David Strat­ton

The Weekend Australian - Review - - Film Reviews -

Get Out (MA15+) Na­tional re­lease The Zookeeper’s Wife (M) Na­tional re­lease

The new thriller Get Out has been com­pared, un­der­stand­ably, with Guess Who’s Com­ing to Din­ner, Stan­ley Kramer’s earnest, trail­blaz­ing film made 50 years ago. Race re­la­tions in Amer­ica and else­where were far less re­laxed then than they are now, and the idea of a “nice” young white girl (Katharine Houghton) de­ter­mined to marry an African-Amer­i­can and bring­ing him home to meet her par­ents was con­fronting for many.

The cast­ing made a great deal of dif­fer­ence: Katharine Hep­burn and Spencer Tracy played the sym­pa­thetic par­ents, and ev­ery­one’s favourite black actor at the time, Sid­ney Poitier, played the boyfriend. It helped that his char­ac­ter was a doc­tor, ed­u­cated, po­lite and well spo­ken. Kramer was be­ing con­tro­ver­sial but still play­ing it fairly safe (none­the­less, Aus­tralia’s vig­i­lant film cen­sors of the time elim­i­nated some of the di­a­logue spo­ken by Tracy, in what proved to be his fi­nal film).

Times have changed and the nice young white girl in Get Out hasn’t even both­ered to tell her par­ents that the pho­tog­ra­pher she has been dat­ing for five months is black. Rose (Al­li­son Wil­liams) and Chris (Bri­tish actor Daniel Kalu­uya) are al­ready liv­ing to­gether when she de­cides they should spend a week­end with her mum, Missy (Cather­ine Keener), a hyp­nother­a­pist, and dad, Dean (Bradley Whit­ford), a neu­ro­sur­geon, at their grand but iso­lated home in the coun­try. She as­sures Chris her par­ents aren’t racist. Dur­ing the jour­ney, with Rose driv­ing, their car col­lides with a deer on a wooded road and the (white) cop who comes to file a re­port clearly is racist. But when they ar­rive at the house, Dean greets Chris with a hug, and their first evening to­gether would have been a very pleas­ant and re­laxed oc­ca­sion if not for the ar­rival of Rose’s brother (Caleb Landry Jones), who acts rather strangely. Then there are the ser­vants, Ge­orgina (Betty Gabriel) and Wal­ter (Mar­cus Hen­der­son), both black, who live in the house — their at­ti­tudes to­wards Chris seem rather odd, too. Clearly there’s some­thing not quite right, but what ex­actly is wrong?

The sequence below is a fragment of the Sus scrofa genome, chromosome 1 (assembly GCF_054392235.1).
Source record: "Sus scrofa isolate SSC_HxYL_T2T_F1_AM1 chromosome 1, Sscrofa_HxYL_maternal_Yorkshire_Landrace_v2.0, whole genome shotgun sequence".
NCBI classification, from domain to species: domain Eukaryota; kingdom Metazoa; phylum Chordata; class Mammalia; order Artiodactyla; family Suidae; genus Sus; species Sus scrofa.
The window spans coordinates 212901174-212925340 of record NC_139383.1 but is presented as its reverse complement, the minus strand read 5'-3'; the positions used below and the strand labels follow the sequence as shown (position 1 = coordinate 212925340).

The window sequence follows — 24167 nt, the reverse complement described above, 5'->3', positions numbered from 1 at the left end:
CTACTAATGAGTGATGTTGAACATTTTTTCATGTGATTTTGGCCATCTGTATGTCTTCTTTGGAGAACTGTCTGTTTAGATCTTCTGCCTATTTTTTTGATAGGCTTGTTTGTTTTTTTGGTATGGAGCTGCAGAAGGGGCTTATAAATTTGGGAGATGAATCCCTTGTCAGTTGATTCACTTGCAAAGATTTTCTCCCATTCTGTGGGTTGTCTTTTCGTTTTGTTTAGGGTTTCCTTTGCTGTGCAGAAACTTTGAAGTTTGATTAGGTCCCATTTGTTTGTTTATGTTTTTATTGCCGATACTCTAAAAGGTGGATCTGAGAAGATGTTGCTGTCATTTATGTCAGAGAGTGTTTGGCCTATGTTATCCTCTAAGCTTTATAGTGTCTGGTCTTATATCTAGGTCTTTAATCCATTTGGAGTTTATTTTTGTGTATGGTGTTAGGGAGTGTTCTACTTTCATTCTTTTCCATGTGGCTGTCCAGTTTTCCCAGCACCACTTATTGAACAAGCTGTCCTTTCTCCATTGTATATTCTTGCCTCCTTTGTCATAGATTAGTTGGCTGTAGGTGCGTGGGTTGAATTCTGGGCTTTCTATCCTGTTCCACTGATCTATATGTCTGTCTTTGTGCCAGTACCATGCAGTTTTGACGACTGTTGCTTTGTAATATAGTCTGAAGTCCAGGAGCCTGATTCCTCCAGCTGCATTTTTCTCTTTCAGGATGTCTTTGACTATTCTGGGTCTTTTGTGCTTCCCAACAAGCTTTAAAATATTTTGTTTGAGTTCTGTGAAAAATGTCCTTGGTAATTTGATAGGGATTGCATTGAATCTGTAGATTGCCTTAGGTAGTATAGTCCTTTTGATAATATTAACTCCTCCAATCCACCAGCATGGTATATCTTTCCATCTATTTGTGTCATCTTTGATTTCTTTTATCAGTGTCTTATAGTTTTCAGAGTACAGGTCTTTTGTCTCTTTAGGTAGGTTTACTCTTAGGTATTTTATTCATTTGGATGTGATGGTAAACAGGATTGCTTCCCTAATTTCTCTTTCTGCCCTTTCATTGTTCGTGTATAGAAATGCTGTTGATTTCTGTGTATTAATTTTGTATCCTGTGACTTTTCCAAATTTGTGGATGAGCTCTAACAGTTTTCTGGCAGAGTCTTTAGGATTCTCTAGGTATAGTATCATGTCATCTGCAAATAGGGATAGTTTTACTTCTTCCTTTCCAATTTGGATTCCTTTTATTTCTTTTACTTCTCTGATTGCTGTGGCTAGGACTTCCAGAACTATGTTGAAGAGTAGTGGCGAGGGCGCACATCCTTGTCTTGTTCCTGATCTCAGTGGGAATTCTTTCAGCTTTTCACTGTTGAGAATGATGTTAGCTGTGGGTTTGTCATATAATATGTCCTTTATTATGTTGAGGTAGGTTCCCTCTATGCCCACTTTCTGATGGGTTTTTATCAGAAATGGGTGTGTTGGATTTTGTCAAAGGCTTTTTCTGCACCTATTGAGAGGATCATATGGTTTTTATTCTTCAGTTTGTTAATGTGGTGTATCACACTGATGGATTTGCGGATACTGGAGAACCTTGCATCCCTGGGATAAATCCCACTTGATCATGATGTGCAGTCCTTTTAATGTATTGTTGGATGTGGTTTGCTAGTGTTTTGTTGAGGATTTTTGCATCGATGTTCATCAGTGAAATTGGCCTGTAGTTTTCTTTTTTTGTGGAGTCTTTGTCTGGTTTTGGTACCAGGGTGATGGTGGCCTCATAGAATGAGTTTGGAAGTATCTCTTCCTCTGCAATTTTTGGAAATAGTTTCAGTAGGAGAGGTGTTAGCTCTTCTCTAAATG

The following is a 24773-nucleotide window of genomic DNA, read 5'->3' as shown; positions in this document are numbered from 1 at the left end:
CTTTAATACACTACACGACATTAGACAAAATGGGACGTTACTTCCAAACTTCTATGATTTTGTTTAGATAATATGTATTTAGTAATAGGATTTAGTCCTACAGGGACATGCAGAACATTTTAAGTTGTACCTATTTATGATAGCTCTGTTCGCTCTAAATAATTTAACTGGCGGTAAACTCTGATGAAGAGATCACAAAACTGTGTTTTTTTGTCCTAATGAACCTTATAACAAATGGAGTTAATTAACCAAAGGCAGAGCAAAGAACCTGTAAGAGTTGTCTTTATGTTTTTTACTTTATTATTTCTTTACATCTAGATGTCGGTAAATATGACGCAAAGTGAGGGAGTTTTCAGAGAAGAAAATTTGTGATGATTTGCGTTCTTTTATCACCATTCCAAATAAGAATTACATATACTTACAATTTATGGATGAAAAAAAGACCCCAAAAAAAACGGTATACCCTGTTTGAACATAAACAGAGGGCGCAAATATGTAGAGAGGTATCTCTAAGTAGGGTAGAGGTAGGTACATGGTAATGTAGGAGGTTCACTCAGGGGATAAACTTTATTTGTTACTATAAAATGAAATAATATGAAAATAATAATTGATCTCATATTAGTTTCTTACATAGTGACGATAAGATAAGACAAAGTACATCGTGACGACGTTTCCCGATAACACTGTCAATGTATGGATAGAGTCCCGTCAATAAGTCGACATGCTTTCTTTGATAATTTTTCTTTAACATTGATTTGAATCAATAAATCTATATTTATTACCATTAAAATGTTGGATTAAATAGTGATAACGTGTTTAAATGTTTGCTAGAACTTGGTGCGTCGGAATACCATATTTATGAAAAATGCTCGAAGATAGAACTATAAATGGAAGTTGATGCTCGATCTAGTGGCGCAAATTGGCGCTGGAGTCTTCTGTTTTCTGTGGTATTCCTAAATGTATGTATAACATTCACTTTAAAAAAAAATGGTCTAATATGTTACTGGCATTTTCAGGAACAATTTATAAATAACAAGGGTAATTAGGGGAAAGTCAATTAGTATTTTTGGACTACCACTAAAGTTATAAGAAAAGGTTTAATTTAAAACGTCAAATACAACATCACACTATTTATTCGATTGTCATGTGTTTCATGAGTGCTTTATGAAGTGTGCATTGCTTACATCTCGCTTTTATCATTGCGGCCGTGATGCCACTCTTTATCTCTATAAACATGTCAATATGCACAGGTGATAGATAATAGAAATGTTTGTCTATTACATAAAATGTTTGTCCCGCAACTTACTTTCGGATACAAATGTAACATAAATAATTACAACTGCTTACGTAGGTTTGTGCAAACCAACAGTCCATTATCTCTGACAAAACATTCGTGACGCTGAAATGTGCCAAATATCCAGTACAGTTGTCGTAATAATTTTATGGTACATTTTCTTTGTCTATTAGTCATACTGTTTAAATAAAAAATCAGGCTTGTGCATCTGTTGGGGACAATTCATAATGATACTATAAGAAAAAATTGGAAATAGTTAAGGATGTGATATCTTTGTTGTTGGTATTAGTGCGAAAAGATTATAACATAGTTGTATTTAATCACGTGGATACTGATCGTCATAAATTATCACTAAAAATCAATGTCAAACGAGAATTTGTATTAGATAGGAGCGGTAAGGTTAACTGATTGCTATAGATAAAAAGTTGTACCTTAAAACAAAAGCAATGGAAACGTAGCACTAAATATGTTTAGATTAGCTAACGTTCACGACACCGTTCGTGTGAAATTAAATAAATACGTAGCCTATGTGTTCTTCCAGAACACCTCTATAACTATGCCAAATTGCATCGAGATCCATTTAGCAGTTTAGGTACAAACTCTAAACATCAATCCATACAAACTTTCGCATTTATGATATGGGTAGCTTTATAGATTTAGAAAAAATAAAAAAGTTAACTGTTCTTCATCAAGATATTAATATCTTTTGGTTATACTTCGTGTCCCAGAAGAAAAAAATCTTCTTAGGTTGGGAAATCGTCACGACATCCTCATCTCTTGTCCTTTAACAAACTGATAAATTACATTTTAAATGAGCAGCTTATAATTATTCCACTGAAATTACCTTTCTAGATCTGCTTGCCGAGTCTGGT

Get Out is the first film di­rected by Jor­dan Peele, known in the US as co-star of the TV show Key & Peele. It’s a very up-to-the-minute story in that it’s firmly lo­cated in Trump’s Amer­ica (on two oc­ca­sions we’re told that Dean would have voted for a third term for Barack Obama if that were pos­si­ble). With­out wish­ing to give too much away about how the plot de­vel­ops, it’s safe to say the film pulls a con­sid­er­able switch on the tra­di­tional hor­ror movie in which it’s in­vari­ably the mi­nor­ity race char­ac­ters who are the first to be killed.

Peele, who also scripted, is very good at writ­ing barbed di­a­logue, and as the film pro­ceeds the au­di­ence is likely to feel as un­com­fort­able as Chris. Another key char­ac­ter — I won’t re­veal which one — un­der­goes a re­mark­able and de­cid­edly chill­ing trans­for­ma­tion dur­ing the course of the drama.